This book is designed as a practical aid to those who use
saws for any purpose. While, as its title implies, it treats
principally of saw-filing, it also goes into the questions
of gumming, spring-setting, and swaging. The author has
tried to bring it up to present successful usage, and will
be glad to receive from practical sawyers and others for
future editions, questions, suggestions, and information
bearing on the subject.
In order to bring this work strictly up-to-date and include
the latest ideas and developments of modern methods, this
volume has been revised, re-edited and considerable new
During many years' experience in using saws of nearly every
kind, size and make, and frequently in out-of-the-way
localities, many useful and handy ideas have been developed
by the Editor, and in order that these original "wrinkles"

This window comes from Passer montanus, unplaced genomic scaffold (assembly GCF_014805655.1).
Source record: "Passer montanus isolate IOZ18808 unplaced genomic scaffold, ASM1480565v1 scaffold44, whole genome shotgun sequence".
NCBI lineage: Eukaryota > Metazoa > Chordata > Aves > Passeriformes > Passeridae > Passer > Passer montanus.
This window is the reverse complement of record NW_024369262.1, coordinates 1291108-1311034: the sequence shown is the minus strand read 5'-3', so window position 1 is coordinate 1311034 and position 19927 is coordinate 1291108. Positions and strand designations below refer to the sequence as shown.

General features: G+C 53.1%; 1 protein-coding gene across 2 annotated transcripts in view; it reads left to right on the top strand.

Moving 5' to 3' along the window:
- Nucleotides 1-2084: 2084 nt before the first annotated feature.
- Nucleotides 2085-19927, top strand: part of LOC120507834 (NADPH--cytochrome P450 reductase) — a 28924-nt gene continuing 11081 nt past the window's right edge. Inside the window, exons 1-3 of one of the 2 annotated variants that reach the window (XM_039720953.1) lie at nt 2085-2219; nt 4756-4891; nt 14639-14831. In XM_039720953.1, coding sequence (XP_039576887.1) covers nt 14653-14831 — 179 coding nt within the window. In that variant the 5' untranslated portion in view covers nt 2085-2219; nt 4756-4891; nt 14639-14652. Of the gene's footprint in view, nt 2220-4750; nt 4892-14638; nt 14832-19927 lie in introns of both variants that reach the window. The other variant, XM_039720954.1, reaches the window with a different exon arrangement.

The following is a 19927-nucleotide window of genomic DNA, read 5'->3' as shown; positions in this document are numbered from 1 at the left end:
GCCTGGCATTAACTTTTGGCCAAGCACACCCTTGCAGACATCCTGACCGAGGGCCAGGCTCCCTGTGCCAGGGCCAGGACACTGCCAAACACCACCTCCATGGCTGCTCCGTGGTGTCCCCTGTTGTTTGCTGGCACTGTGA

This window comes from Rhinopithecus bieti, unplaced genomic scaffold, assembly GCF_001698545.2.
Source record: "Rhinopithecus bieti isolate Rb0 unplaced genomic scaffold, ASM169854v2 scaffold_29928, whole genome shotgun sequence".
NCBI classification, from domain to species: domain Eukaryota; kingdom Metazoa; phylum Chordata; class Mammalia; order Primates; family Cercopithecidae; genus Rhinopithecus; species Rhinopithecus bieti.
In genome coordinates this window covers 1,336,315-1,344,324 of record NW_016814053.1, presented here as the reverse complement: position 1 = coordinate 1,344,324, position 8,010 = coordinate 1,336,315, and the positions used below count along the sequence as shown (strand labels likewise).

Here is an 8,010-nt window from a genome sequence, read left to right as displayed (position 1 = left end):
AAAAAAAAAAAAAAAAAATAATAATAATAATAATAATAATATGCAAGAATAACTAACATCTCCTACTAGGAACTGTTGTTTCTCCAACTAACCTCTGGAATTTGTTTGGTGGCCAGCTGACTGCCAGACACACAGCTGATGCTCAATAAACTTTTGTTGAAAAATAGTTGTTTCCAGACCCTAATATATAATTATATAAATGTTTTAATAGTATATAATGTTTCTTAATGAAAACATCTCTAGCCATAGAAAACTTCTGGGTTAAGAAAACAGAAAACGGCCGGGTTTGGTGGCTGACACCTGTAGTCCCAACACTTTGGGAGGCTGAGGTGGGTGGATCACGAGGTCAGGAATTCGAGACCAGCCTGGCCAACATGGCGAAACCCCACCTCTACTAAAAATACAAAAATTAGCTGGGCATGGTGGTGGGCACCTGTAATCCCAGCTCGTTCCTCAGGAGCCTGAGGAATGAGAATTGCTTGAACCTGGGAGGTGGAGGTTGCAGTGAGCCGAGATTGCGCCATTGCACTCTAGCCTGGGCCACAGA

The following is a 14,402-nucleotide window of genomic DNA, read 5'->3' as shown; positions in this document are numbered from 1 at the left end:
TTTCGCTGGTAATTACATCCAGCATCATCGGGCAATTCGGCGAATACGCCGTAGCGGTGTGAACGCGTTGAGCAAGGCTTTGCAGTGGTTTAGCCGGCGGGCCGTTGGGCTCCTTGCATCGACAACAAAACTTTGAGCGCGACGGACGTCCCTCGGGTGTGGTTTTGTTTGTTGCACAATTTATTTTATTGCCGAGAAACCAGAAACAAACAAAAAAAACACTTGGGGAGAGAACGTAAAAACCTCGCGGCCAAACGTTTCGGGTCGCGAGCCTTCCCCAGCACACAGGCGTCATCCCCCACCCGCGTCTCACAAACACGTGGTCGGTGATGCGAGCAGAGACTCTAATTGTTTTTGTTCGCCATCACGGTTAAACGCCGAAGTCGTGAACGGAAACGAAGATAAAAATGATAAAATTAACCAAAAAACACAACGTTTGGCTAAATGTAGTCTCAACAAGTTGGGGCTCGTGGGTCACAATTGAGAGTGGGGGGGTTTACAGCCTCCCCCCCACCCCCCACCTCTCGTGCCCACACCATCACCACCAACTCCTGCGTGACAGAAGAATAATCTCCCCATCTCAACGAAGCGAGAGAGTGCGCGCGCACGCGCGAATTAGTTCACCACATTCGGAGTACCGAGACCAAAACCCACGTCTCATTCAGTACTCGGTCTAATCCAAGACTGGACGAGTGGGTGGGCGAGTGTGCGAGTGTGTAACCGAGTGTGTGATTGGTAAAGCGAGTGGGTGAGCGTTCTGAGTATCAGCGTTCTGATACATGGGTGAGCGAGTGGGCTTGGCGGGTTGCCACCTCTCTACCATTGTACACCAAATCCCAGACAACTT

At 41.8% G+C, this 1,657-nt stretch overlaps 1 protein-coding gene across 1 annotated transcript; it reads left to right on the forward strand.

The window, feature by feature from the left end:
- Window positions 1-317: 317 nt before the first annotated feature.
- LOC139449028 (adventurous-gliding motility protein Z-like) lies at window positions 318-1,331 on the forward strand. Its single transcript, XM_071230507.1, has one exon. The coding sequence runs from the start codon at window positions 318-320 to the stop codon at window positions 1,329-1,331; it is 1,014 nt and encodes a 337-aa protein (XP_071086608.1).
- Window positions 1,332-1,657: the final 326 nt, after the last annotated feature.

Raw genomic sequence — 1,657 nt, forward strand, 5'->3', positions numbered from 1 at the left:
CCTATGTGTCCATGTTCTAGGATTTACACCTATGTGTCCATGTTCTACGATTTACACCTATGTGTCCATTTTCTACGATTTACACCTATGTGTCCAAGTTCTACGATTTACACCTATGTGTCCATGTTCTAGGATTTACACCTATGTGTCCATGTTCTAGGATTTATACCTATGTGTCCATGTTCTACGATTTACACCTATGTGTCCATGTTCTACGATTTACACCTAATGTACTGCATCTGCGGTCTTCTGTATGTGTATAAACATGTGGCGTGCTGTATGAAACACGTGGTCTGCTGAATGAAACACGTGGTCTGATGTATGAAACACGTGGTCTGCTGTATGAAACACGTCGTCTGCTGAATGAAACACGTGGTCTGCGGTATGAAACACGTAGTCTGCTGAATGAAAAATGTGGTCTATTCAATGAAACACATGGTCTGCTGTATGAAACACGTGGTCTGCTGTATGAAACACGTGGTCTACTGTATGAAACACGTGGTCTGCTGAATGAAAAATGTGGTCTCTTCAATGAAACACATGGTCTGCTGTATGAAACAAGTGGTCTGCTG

may prove of use or benefit to others, they have been
embodied in the new material added to this volume.
There is no more sense in using a dull saw than in shaving
with a dull razor. It is a great deal easier to keep a
saw sharp by frequent light file-touches, than to let it get
so dull as to need a long-continued filing down, after it
gets so dulled as to refuse to work. The saving in power, by
using a sharp saw, is very great. It has never yet been
measured in power-saws, and is hardly measurable in
hand-saws; but it is without doubt considerable.
By using sharp saws, thinner blades may be used than where
the teeth are dull; because the duller the saw the more
power required to drive it through the wood, and the more
strain on each tooth separately, and on the blade as a
For the same reason, longer teeth may be used where they are
sharp, than where they are dull. The advantage of using
sharp teeth is greatest in those saws in which the strain of
cutting tends to deform the blade as in all "pushcut"
straight saws and in circulars.